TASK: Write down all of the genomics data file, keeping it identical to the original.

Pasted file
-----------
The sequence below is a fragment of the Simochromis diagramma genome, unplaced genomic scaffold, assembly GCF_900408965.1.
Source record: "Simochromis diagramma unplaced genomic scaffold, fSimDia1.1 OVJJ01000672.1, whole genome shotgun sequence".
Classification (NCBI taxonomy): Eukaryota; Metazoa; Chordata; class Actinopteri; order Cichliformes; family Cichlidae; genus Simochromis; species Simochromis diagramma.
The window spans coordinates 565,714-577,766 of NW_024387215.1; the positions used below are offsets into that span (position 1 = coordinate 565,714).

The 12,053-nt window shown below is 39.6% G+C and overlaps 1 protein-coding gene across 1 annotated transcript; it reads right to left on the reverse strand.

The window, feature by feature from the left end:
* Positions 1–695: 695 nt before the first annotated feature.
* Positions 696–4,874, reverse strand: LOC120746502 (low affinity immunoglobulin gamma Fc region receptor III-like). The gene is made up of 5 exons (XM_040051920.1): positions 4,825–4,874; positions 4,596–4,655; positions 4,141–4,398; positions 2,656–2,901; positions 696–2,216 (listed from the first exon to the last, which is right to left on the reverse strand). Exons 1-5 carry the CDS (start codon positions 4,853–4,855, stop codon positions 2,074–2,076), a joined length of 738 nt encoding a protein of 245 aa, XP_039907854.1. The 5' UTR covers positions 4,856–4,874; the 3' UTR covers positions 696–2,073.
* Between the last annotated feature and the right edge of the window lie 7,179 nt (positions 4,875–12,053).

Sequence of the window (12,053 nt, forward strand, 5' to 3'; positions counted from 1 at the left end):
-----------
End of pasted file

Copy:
The sequence below is a fragment of the Simochromis diagramma genome, unplaced genomic scaffold, assembly GCF_900408965.1.
Source record: "Simochromis diagramma unplaced genomic scaffold, fSimDia1.1 OVJJ01000672.1, whole genome shotgun sequence".
Classification (NCBI taxonomy): Eukaryota; Metazoa; Chordata; class Actinopteri; order Cichliformes; family Cichlidae; genus Simochromis; species Simochromis diagramma.
The window spans coordinates 565,714-577,766 of NW_024387215.1; the positions used below are offsets into that span (position 1 = coordinate 565,714).

The 12,053-nt window shown below is 39.6% G+C and overlaps 1 protein-coding gene across 1 annotated transcript; it reads right to left on the reverse strand.

The window, feature by feature from the left end:
* Positions 1–695: 695 nt before the first annotated feature.
* Positions 696–4,874, reverse strand: LOC120746502 (low affinity immunoglobulin gamma Fc region receptor III-like). The gene is made up of 5 exons (XM_040051920.1): positions 4,825–4,874; positions 4,596–4,655; positions 4,141–4,398; positions 2,656–2,901; positions 696–2,216 (listed from the first exon to the last, which is right to left on the reverse strand). Exons 1-5 carry the CDS (start codon positions 4,853–4,855, stop codon positions 2,074–2,076), a joined length of 738 nt encoding a protein of 245 aa, XP_039907854.1. The 5' UTR covers positions 4,856–4,874; the 3' UTR covers positions 696–2,073.
* Between the last annotated feature and the right edge of the window lie 7,179 nt (positions 4,875–12,053).

Sequence of the window (12,053 nt, forward strand, 5' to 3'; positions counted from 1 at the left end):